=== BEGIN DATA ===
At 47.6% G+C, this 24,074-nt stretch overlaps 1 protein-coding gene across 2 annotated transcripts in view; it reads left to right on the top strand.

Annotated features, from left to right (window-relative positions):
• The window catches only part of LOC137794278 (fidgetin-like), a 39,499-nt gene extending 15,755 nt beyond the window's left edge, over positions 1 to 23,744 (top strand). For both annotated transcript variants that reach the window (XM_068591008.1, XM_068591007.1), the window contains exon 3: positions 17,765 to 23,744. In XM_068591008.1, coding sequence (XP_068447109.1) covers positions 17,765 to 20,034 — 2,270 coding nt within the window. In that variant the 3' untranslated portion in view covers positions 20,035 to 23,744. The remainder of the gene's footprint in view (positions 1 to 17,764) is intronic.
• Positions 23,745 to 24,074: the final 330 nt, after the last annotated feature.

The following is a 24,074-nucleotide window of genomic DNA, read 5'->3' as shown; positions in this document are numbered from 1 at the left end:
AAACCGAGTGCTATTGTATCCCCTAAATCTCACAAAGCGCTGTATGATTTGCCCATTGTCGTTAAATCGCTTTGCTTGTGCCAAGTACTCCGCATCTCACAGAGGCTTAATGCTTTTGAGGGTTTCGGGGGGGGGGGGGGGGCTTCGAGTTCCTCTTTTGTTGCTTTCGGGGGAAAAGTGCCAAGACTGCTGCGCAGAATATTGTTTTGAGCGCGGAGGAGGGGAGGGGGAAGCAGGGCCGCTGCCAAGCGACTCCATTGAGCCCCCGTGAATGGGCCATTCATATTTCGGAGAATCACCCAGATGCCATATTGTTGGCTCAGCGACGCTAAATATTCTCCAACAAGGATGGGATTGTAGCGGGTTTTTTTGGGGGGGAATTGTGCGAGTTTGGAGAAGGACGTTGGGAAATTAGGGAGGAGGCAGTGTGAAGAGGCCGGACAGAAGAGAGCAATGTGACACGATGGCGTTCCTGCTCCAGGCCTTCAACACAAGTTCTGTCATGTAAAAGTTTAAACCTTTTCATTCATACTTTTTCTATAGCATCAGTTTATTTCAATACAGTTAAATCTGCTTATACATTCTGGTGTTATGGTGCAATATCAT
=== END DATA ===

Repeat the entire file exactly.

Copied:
At 47.6% G+C, this 24,074-nt stretch overlaps 1 protein-coding gene across 2 annotated transcripts in view; it reads left to right on the top strand.

Annotated features, from left to right (window-relative positions):
• The window catches only part of LOC137794278 (fidgetin-like), a 39,499-nt gene extending 15,755 nt beyond the window's left edge, over positions 1 to 23,744 (top strand). For both annotated transcript variants that reach the window (XM_068591008.1, XM_068591007.1), the window contains exon 3: positions 17,765 to 23,744. In XM_068591008.1, coding sequence (XP_068447109.1) covers positions 17,765 to 20,034 — 2,270 coding nt within the window. In that variant the 3' untranslated portion in view covers positions 20,035 to 23,744. The remainder of the gene's footprint in view (positions 1 to 17,764) is intronic.
• Positions 23,745 to 24,074: the final 330 nt, after the last annotated feature.

The following is a 24,074-nucleotide window of genomic DNA, read 5'->3' as shown; positions in this document are numbered from 1 at the left end:
AAACCGAGTGCTATTGTATCCCCTAAATCTCACAAAGCGCTGTATGATTTGCCCATTGTCGTTAAATCGCTTTGCTTGTGCCAAGTACTCCGCATCTCACAGAGGCTTAATGCTTTTGAGGGTTTCGGGGGGGGGGGGGGGGCTTCGAGTTCCTCTTTTGTTGCTTTCGGGGGAAAAGTGCCAAGACTGCTGCGCAGAATATTGTTTTGAGCGCGGAGGAGGGGAGGGGGAAGCAGGGCCGCTGCCAAGCGACTCCATTGAGCCCCCGTGAATGGGCCATTCATATTTCGGAGAATCACCCAGATGCCATATTGTTGGCTCAGCGACGCTAAATATTCTCCAACAAGGATGGGATTGTAGCGGGTTTTTTTGGGGGGGAATTGTGCGAGTTTGGAGAAGGACGTTGGGAAATTAGGGAGGAGGCAGTGTGAAGAGGCCGGACAGAAGAGAGCAATGTGACACGATGGCGTTCCTGCTCCAGGCCTTCAACACAAGTTCTGTCATGTAAAAGTTTAAACCTTTTCATTCATACTTTTTCTATAGCATCAGTTTATTTCAATACAGTTAAATCTGCTTATACATTCTGGTGTTATGGTGCAATATCAT